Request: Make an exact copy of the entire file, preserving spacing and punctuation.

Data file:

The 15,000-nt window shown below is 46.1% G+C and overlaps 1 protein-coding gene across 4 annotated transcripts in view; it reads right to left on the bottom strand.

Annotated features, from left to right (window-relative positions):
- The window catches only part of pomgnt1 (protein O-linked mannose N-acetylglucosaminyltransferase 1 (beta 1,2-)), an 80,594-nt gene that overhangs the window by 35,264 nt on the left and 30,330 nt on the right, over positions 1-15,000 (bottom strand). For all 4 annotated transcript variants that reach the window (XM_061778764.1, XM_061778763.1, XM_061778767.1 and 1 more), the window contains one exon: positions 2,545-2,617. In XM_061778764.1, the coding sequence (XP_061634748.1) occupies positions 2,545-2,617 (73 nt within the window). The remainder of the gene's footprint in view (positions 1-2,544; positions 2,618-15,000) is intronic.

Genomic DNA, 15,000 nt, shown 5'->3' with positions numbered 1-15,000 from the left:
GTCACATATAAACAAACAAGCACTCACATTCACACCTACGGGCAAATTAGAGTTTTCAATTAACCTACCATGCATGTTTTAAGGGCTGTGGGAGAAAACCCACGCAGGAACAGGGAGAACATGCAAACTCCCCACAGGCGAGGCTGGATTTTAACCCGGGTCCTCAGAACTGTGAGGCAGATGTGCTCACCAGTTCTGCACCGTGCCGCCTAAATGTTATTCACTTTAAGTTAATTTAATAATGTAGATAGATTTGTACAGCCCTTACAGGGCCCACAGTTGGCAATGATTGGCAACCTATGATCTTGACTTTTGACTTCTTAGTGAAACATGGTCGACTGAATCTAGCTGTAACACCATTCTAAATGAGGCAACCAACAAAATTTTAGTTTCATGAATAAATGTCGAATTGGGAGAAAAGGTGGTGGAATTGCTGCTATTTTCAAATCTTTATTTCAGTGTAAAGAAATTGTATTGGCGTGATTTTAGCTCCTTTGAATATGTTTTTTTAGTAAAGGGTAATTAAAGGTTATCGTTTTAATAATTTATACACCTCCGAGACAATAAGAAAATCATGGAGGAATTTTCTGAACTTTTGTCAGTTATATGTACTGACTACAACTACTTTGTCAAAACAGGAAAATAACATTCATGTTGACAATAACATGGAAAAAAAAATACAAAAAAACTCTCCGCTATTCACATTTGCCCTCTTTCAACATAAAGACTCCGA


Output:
The 15,000-nt window shown below is 46.1% G+C and overlaps 1 protein-coding gene across 4 annotated transcripts in view; it reads right to left on the bottom strand.

Annotated features, from left to right (window-relative positions):
- The window catches only part of pomgnt1 (protein O-linked mannose N-acetylglucosaminyltransferase 1 (beta 1,2-)), an 80,594-nt gene that overhangs the window by 35,264 nt on the left and 30,330 nt on the right, over positions 1-15,000 (bottom strand). For all 4 annotated transcript variants that reach the window (XM_061778764.1, XM_061778763.1, XM_061778767.1 and 1 more), the window contains one exon: positions 2,545-2,617. In XM_061778764.1, the coding sequence (XP_061634748.1) occupies positions 2,545-2,617 (73 nt within the window). The remainder of the gene's footprint in view (positions 1-2,544; positions 2,618-15,000) is intronic.

Genomic DNA, 15,000 nt, shown 5'->3' with positions numbered 1-15,000 from the left:
GTCACATATAAACAAACAAGCACTCACATTCACACCTACGGGCAAATTAGAGTTTTCAATTAACCTACCATGCATGTTTTAAGGGCTGTGGGAGAAAACCCACGCAGGAACAGGGAGAACATGCAAACTCCCCACAGGCGAGGCTGGATTTTAACCCGGGTCCTCAGAACTGTGAGGCAGATGTGCTCACCAGTTCTGCACCGTGCCGCCTAAATGTTATTCACTTTAAGTTAATTTAATAATGTAGATAGATTTGTACAGCCCTTACAGGGCCCACAGTTGGCAATGATTGGCAACCTATGATCTTGACTTTTGACTTCTTAGTGAAACATGGTCGACTGAATCTAGCTGTAACACCATTCTAAATGAGGCAACCAACAAAATTTTAGTTTCATGAATAAATGTCGAATTGGGAGAAAAGGTGGTGGAATTGCTGCTATTTTCAAATCTTTATTTCAGTGTAAAGAAATTGTATTGGCGTGATTTTAGCTCCTTTGAATATGTTTTTTTAGTAAAGGGTAATTAAAGGTTATCGTTTTAATAATTTATACACCTCCGAGACAATAAGAAAATCATGGAGGAATTTTCTGAACTTTTGTCAGTTATATGTACTGACTACAACTACTTTGTCAAAACAGGAAAATAACATTCATGTTGACAATAACATGGAAAAAAAAATACAAAAAAACTCTCCGCTATTCACATTTGCCCTCTTTCAACATAAAGACTCCGA